Math is Hard
Firstly, there’s that title. The Mathematics of Love. It sits there, pendulant with meaning, or the meaningful lack thereof; signaling, in any case, that although this is to be a story of romance, of love in some of its many splendid forms, it will be something to be taken seriously, to be taken notice of. Because, after all, math is hard. And as we all know, it isn’t literature if it isn’t hard. One can’t read this book by its cover—an image of a tastefully nude woman’s back layered over with flowing cursive handwriting on old-looking paper, all very high-end cosmetics-ad-looking—but one can sure read it by its title.
Author Emma Darwin has smart genes, to be sure, being a great great granddaughter of that Darwin, but she doesn’t deploy them well. Her novel sets up your standard (these days, anyway) bifurcated story, where characters living centuries apart but in roughly similar geographic confines are connected by circumstance and coincidence. The twin stories certainly start out with more than enough merit to flesh out a decent novel, even if they are both eventually hijacked by unfortunately rote melodrama.
The first and most interesting of these stories is the period one, executed in a thoughtfully arch manner (some novelists today making an art of mimicking the epistolary style of years gone by) that takes until near the end of the book to finally smother its protagonist. Maj. Stephen Fairhurst is a British army veteran of the Napoleonic Wars who, in 1819, has returned to England to lay claim to Kersey, a largish home in the country left to him by a recently deceased relative. Having failed to win the hand in marriage of one Hetty Durward (a lady of some means and beauty who makes no secret of her disgust at the circumstance of his leg, mangled in the war), Fairhurst makes do with the friendship and correspondence of Hetty’s sister Lucy. A bright, independent, and rather harshly honest artist, Lucy pumps Fairhurst relentlessly for more details of the battles he took part in, as research for her art. Fairhurst’s letters, interleaved between accounts of his lonely life, are artfully rendered and beautifully honest—quite a bit more so than the characters themselves (Fairhurst being your standard taciturn vet with a deep well of poetic despair just waiting to be unlocked by the right woman, and Lucy a by-the-numbers spunky free spirit straight from Austen).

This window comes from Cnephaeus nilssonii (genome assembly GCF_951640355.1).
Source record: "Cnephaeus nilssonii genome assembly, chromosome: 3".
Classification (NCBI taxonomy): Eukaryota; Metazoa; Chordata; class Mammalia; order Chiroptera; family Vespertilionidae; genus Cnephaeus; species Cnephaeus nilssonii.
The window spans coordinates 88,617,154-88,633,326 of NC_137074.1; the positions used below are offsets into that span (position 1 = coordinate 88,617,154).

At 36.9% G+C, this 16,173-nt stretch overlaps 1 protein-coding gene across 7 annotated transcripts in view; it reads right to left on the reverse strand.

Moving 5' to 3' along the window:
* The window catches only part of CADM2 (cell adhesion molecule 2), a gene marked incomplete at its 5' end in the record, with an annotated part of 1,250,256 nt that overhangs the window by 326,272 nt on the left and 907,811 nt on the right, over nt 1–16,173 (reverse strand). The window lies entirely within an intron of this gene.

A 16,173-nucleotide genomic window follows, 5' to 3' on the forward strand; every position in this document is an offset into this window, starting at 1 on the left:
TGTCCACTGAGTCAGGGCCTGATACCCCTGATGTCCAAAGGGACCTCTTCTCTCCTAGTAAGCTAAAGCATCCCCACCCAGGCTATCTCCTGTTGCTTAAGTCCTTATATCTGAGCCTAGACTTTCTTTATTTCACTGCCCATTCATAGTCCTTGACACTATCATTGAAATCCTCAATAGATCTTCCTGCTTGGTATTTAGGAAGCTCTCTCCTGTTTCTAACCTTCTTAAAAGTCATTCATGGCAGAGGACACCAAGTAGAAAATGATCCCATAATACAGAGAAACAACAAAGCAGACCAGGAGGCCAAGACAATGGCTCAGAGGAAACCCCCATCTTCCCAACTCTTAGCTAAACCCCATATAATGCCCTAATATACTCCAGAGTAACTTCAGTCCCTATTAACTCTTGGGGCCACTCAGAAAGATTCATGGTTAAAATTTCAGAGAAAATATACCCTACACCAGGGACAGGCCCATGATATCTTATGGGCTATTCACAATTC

Of a different sort entirely is the novel’s companion story, in which Anna Ware, a 15-year-old girl, has been dumped off with relatives in the countryside for the summer by her man-crazy mess of a mother. A borderline discipline case who’s already quite comfortable with sex and drinking, Anna still comes off as more mature than her mother, who’s always running off after another dissolute boyfriend (now she’s in Spain with him on some foolhardy business venture). Stuck in a small town in a massive old house—a onetime school that used to be a royal manor of sorts—with her odd uncle, drunk grandmother and a practically feral young boy who seems to belong to nobody, Anna is on the verge of despair when she happens to run into Theo and Eva. A beautiful fashion photo spread of a couple, nomadic photographers from different ends of Europe who’ve briefly taken up residence in the countryside, the two practically adopt Anna, eventually hiring her as an assistant. The passages following Anna as she loops in a lonely fashion around the big old house trying to kill her boredom have the edge of a smart adolescent, but they’re too quickly shunted aside to make room for a rather foolish third-act development with Theo and Eva.
Darwin’s writing is precise, though overly proper, as though it had been put through successive layers of editing and had most of its idiosyncrasies washed out of it. She has a better command of Fairhurst’s wounded veteran’s voice, and could have made a book out of his story alone, even with her lamentable need to hurl him into a romantic windstorm involving eventually three or more women. By contrast, Anna’s story reads undeveloped, and somewhat schematic, as though simply filling in the gaps before getting back to Fairhurst. Darwin’s attempts to have the two storylines echo off each other backfire more often than they help, weighting down the narrative instead of enhancing it, and before long the book as a whole has fallen into predictable melodramatic mush. What The Mathematics of Love proves, in the end, is that even an elaborate structure and well-detailed historical accuracy can’t make up for a critical lack of imagination, or a bad title.